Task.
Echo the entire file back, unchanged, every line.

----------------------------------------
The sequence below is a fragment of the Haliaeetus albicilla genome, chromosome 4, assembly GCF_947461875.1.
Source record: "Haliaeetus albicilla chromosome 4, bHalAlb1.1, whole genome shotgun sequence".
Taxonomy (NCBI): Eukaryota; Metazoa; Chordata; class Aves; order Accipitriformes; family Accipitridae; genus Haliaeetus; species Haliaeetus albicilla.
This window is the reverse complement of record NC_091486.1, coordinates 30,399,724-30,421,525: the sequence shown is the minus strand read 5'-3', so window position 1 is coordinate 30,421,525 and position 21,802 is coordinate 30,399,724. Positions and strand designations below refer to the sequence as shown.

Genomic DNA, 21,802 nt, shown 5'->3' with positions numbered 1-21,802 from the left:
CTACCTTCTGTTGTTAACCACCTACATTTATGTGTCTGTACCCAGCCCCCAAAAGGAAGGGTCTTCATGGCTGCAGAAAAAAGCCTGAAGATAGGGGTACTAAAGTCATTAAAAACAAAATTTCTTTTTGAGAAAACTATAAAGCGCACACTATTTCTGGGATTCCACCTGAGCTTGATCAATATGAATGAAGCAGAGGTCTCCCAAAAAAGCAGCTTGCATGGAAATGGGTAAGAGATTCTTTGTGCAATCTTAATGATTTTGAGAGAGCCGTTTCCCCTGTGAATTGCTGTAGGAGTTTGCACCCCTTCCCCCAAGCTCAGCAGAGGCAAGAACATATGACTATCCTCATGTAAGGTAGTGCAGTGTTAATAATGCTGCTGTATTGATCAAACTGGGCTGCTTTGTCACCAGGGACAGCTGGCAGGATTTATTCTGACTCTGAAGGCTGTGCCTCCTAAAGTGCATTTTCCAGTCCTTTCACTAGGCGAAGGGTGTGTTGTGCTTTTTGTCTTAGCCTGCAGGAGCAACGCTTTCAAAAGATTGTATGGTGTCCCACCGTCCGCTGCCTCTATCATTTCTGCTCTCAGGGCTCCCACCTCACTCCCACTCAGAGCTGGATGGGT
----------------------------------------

The sequence below is a fragment of the Haliaeetus albicilla genome, chromosome 4, assembly GCF_947461875.1.
Source record: "Haliaeetus albicilla chromosome 4, bHalAlb1.1, whole genome shotgun sequence".
Taxonomy (NCBI): Eukaryota; Metazoa; Chordata; class Aves; order Accipitriformes; family Accipitridae; genus Haliaeetus; species Haliaeetus albicilla.
This window is the reverse complement of record NC_091486.1, coordinates 30,399,724-30,421,525: the sequence shown is the minus strand read 5'-3', so window position 1 is coordinate 30,421,525 and position 21,802 is coordinate 30,399,724. Positions and strand designations below refer to the sequence as shown.

Genomic DNA, 21,802 nt, shown 5'->3' with positions numbered 1-21,802 from the left:
CTACCTTCTGTTGTTAACCACCTACATTTATGTGTCTGTACCCAGCCCCCAAAAGGAAGGGTCTTCATGGCTGCAGAAAAAAGCCTGAAGATAGGGGTACTAAAGTCATTAAAAACAAAATTTCTTTTTGAGAAAACTATAAAGCGCACACTATTTCTGGGATTCCACCTGAGCTTGATCAATATGAATGAAGCAGAGGTCTCCCAAAAAAGCAGCTTGCATGGAAATGGGTAAGAGATTCTTTGTGCAATCTTAATGATTTTGAGAGAGCCGTTTCCCCTGTGAATTGCTGTAGGAGTTTGCACCCCTTCCCCCAAGCTCAGCAGAGGCAAGAACATATGACTATCCTCATGTAAGGTAGTGCAGTGTTAATAATGCTGCTGTATTGATCAAACTGGGCTGCTTTGTCACCAGGGACAGCTGGCAGGATTTATTCTGACTCTGAAGGCTGTGCCTCCTAAAGTGCATTTTCCAGTCCTTTCACTAGGCGAAGGGTGTGTTGTGCTTTTTGTCTTAGCCTGCAGGAGCAACGCTTTCAAAAGATTGTATGGTGTCCCACCGTCCGCTGCCTCTATCATTTCTGCTCTCAGGGCTCCCACCTCACTCCCACTCAGAGCTGGATGGGT